Grades 5 & 6 | December 4, 2009 In This Issue: Muppets Rock; Deep-Sea Census; Troops to Afghanistan; Sore Subjects Online Muppet Mania The Muppets have made a comeback, thanks to a YouTube video. In just one week's time, Animal, Miss Piggy and friends managed to rack up more than 8.6 million views (and counting) while rocking out on a parody of Queen's "Bohemian Rhapsody" video. We'd like to give a hand to a new generation of Muppet fans, who helped to put it on Kideos Top 10 List.
Come up with your own parody video. Have your child choose a song, change the words or word combinations to make it silly. Then stage a fun performance in costume.
Make up some Mad Libs.
Alien Ocean Creatures A 10-year sea census launched in 2000 continues to surprise scientists. Most recently, exploration of an area 3 miles below the ocean's surface has revealed a diverse community of marine species. The creatures thrive in a frigid, black world without sunlight. So far, researchers have discovered 17,650 animals living in eternal, watery darkness—and loving it. Watch "Beyond Sunlight" to see some of the creatures that live in total darkness.
Have your child research the adaptations of these deep sea creatures that help them survive their extreme climate. Then, ask him or her to identify one adaptation in particular and explain why it is so important.
Explain that oceanographers divide the ocean into different zones based on the amount of sunlight that penetrates each area. After researching the zones, have your child draw a diagram that identifies the different layers, to include information on depth, conditions and at least one plant or animal that lives there.
More Troops to Afghanistan
In an address to the nation on December 1, President Barack Obama announced that an additional 30,000 U.S. troops would be sent to Afghanistan. U.S. Military officials say the move is meant to help stabilize Afghanistan and ultimately lead to a nation that can govern and protect itself. The President also set a July 2011 deadline to begin troop withdrawals.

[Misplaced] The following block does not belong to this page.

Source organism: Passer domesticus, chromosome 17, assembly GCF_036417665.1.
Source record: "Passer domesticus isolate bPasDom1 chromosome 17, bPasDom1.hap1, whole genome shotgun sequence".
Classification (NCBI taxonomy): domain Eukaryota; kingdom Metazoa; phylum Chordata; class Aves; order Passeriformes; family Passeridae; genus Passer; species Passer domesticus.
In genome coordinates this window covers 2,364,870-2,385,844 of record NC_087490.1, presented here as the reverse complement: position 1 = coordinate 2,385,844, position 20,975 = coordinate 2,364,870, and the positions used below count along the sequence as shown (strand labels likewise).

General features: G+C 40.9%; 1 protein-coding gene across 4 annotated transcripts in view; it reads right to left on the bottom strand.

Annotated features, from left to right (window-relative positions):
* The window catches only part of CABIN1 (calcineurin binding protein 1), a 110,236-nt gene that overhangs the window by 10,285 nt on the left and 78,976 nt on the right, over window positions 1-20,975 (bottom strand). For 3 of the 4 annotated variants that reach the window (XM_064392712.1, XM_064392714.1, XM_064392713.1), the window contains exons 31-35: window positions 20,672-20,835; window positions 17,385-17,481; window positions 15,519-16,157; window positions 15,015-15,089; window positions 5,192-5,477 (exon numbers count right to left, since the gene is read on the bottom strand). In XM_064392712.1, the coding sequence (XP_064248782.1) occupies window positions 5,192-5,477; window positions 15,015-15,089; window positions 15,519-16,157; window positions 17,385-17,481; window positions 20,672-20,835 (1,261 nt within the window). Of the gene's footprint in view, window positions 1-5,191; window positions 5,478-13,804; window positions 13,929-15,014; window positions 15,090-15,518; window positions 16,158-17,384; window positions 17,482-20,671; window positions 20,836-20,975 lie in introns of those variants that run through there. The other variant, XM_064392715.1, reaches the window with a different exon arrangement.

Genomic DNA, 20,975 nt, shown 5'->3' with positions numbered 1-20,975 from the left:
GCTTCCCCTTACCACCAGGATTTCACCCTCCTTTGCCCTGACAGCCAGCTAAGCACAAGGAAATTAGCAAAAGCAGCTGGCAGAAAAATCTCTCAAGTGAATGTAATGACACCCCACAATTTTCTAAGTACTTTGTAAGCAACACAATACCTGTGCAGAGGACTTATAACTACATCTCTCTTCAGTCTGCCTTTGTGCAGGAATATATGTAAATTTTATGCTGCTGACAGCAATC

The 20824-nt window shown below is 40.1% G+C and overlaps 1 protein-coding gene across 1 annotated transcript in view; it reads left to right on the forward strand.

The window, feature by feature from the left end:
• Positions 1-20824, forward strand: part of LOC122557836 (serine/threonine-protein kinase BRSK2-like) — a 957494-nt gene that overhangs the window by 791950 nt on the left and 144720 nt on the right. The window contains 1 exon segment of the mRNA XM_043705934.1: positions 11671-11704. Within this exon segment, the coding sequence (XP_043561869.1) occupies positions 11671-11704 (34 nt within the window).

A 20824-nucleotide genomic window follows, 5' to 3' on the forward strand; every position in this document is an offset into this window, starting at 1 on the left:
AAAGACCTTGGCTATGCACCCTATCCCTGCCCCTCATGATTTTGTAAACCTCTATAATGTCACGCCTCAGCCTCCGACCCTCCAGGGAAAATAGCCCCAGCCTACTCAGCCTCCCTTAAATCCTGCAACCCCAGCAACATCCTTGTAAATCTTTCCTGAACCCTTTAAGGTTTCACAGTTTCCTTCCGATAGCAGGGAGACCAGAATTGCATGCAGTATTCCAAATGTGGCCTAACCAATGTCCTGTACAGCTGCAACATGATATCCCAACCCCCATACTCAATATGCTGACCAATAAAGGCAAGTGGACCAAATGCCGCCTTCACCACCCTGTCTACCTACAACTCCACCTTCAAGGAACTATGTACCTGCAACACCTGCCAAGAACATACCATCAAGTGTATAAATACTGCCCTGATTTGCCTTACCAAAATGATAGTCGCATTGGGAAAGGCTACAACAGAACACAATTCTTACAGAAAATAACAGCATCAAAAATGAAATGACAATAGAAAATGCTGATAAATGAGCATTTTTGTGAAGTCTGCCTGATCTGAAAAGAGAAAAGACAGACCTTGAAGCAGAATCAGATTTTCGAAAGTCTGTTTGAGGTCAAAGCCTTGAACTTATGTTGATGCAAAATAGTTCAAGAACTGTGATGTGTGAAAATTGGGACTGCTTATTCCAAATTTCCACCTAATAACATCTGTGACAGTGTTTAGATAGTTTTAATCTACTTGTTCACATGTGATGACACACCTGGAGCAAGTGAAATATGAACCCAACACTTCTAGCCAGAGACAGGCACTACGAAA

Virtual Visit: Learning about an unfamiliar country and its people can refocus your child's attention to something more positive. Have your child write down a few beliefs he or she has about the people or the landscape of Afghanistan. Then have him or her research these points to see what the country is really like.
CALCULATE: Give your child the following numbers: population estimate, 28.396 million. Ask your child to round the number. Then, tell your child that 24% of Afghans live in urban areas. Have your child determine the urban population. Based on these numbers, what percentage of the population lives in rural areas? How many people is that?
Find current population figures, land area and other statistics at the CIA World Factbook. Compare Afghanistan with the U.S. Have your child input the data he or she gathers into a Venn diagram, writing differences in the outer circles and similarities in the inner circle.
Talking 'Bout ... Tiger Woods: Recent coverage of the star's every move has been unavoidable, and golf has nothing to do with it. If your child is talking or curious about the scandal, you may want to turn this into a teachable moment.
ASK: Is it fair to expect athletes or other famous people we admire to be role models? Why or why not? Imagine that you are the head of a company that sponsors an athlete that makes a very public mistake. Would you pull the sponsorship? Explain your reasoning.